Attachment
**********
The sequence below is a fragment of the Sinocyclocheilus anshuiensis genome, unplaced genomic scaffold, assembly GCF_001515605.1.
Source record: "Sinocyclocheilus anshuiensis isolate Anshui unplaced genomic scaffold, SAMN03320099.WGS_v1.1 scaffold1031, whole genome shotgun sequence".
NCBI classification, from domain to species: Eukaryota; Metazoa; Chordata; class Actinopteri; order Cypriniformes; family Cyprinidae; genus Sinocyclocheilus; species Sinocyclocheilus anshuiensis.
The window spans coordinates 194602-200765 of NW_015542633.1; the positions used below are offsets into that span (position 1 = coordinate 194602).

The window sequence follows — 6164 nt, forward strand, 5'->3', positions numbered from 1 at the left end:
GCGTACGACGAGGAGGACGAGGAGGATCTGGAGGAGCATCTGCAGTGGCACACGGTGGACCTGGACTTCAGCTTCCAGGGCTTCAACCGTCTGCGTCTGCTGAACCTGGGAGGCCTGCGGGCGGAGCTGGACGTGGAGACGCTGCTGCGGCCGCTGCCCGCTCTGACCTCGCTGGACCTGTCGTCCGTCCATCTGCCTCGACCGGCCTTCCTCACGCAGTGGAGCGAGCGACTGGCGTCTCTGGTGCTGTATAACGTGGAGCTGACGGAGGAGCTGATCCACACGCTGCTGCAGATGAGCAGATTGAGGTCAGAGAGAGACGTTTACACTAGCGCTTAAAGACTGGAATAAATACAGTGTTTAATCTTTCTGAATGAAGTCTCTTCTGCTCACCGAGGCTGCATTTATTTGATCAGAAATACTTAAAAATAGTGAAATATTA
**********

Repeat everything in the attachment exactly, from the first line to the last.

The sequence below is a fragment of the Sinocyclocheilus anshuiensis genome, unplaced genomic scaffold, assembly GCF_001515605.1.
Source record: "Sinocyclocheilus anshuiensis isolate Anshui unplaced genomic scaffold, SAMN03320099.WGS_v1.1 scaffold1031, whole genome shotgun sequence".
NCBI classification, from domain to species: Eukaryota; Metazoa; Chordata; class Actinopteri; order Cypriniformes; family Cyprinidae; genus Sinocyclocheilus; species Sinocyclocheilus anshuiensis.
The window spans coordinates 194602-200765 of NW_015542633.1; the positions used below are offsets into that span (position 1 = coordinate 194602).

The window sequence follows — 6164 nt, forward strand, 5'->3', positions numbered from 1 at the left end:
GCGTACGACGAGGAGGACGAGGAGGATCTGGAGGAGCATCTGCAGTGGCACACGGTGGACCTGGACTTCAGCTTCCAGGGCTTCAACCGTCTGCGTCTGCTGAACCTGGGAGGCCTGCGGGCGGAGCTGGACGTGGAGACGCTGCTGCGGCCGCTGCCCGCTCTGACCTCGCTGGACCTGTCGTCCGTCCATCTGCCTCGACCGGCCTTCCTCACGCAGTGGAGCGAGCGACTGGCGTCTCTGGTGCTGTATAACGTGGAGCTGACGGAGGAGCTGATCCACACGCTGCTGCAGATGAGCAGATTGAGGTCAGAGAGAGACGTTTACACTAGCGCTTAAAGACTGGAATAAATACAGTGTTTAATCTTTCTGAATGAAGTCTCTTCTGCTCACCGAGGCTGCATTTATTTGATCAGAAATACTTAAAAATAGTGAAATATTA